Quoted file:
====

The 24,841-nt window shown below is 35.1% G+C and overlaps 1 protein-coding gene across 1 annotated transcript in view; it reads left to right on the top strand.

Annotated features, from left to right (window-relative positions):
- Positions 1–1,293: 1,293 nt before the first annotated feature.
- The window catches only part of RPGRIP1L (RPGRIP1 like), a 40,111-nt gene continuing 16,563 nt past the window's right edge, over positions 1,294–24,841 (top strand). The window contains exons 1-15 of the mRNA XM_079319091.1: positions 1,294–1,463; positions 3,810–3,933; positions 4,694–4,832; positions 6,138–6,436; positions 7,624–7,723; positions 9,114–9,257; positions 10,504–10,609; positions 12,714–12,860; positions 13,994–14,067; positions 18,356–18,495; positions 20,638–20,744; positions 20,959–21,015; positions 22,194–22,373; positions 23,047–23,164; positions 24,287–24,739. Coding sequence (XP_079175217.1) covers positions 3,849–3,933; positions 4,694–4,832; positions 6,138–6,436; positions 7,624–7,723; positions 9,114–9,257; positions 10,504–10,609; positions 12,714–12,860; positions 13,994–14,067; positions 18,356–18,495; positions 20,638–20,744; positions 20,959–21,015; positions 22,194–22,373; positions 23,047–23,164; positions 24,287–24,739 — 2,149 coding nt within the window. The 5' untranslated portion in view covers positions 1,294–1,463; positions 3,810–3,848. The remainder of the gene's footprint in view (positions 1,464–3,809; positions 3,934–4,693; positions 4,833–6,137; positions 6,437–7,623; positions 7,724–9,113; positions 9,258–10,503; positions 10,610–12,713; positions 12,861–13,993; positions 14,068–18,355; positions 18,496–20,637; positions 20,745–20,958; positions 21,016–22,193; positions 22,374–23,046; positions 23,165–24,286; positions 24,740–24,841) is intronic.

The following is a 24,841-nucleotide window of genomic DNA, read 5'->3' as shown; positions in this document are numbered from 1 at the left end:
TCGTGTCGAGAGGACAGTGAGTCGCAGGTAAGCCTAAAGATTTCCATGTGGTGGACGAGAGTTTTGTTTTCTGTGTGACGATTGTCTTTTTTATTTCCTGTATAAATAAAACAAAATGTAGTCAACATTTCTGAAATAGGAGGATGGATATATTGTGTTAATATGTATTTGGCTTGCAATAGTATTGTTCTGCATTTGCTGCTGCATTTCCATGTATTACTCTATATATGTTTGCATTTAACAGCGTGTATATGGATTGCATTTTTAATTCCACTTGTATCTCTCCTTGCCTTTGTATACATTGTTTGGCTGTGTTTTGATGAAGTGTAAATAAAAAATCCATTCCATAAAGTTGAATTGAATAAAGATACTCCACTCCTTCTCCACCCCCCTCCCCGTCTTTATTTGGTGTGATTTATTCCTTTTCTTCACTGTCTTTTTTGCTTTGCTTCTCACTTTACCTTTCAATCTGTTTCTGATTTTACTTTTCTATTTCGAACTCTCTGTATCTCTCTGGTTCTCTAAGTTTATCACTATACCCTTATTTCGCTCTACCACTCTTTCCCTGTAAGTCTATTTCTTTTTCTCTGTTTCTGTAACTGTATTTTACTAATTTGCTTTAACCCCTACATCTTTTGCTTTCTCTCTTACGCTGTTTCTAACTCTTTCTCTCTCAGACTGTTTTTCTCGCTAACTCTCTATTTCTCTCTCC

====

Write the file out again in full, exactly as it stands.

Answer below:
The 24,841-nt window shown below is 35.1% G+C and overlaps 1 protein-coding gene across 1 annotated transcript in view; it reads left to right on the top strand.

Annotated features, from left to right (window-relative positions):
- Positions 1–1,293: 1,293 nt before the first annotated feature.
- The window catches only part of RPGRIP1L (RPGRIP1 like), a 40,111-nt gene continuing 16,563 nt past the window's right edge, over positions 1,294–24,841 (top strand). The window contains exons 1-15 of the mRNA XM_079319091.1: positions 1,294–1,463; positions 3,810–3,933; positions 4,694–4,832; positions 6,138–6,436; positions 7,624–7,723; positions 9,114–9,257; positions 10,504–10,609; positions 12,714–12,860; positions 13,994–14,067; positions 18,356–18,495; positions 20,638–20,744; positions 20,959–21,015; positions 22,194–22,373; positions 23,047–23,164; positions 24,287–24,739. Coding sequence (XP_079175217.1) covers positions 3,849–3,933; positions 4,694–4,832; positions 6,138–6,436; positions 7,624–7,723; positions 9,114–9,257; positions 10,504–10,609; positions 12,714–12,860; positions 13,994–14,067; positions 18,356–18,495; positions 20,638–20,744; positions 20,959–21,015; positions 22,194–22,373; positions 23,047–23,164; positions 24,287–24,739 — 2,149 coding nt within the window. The 5' untranslated portion in view covers positions 1,294–1,463; positions 3,810–3,848. The remainder of the gene's footprint in view (positions 1,464–3,809; positions 3,934–4,693; positions 4,833–6,137; positions 6,437–7,623; positions 7,724–9,113; positions 9,258–10,503; positions 10,610–12,713; positions 12,861–13,993; positions 14,068–18,355; positions 18,496–20,637; positions 20,745–20,958; positions 21,016–22,193; positions 22,374–23,046; positions 23,165–24,286; positions 24,740–24,841) is intronic.

The following is a 24,841-nucleotide window of genomic DNA, read 5'->3' as shown; positions in this document are numbered from 1 at the left end:
TCGTGTCGAGAGGACAGTGAGTCGCAGGTAAGCCTAAAGATTTCCATGTGGTGGACGAGAGTTTTGTTTTCTGTGTGACGATTGTCTTTTTTATTTCCTGTATAAATAAAACAAAATGTAGTCAACATTTCTGAAATAGGAGGATGGATATATTGTGTTAATATGTATTTGGCTTGCAATAGTATTGTTCTGCATTTGCTGCTGCATTTCCATGTATTACTCTATATATGTTTGCATTTAACAGCGTGTATATGGATTGCATTTTTAATTCCACTTGTATCTCTCCTTGCCTTTGTATACATTGTTTGGCTGTGTTTTGATGAAGTGTAAATAAAAAATCCATTCCATAAAGTTGAATTGAATAAAGATACTCCACTCCTTCTCCACCCCCCTCCCCGTCTTTATTTGGTGTGATTTATTCCTTTTCTTCACTGTCTTTTTTGCTTTGCTTCTCACTTTACCTTTCAATCTGTTTCTGATTTTACTTTTCTATTTCGAACTCTCTGTATCTCTCTGGTTCTCTAAGTTTATCACTATACCCTTATTTCGCTCTACCACTCTTTCCCTGTAAGTCTATTTCTTTTTCTCTGTTTCTGTAACTGTATTTTACTAATTTGCTTTAACCCCTACATCTTTTGCTTTCTCTCTTACGCTGTTTCTAACTCTTTCTCTCTCAGACTGTTTTTCTCGCTAACTCTCTATTTCTCTCTCC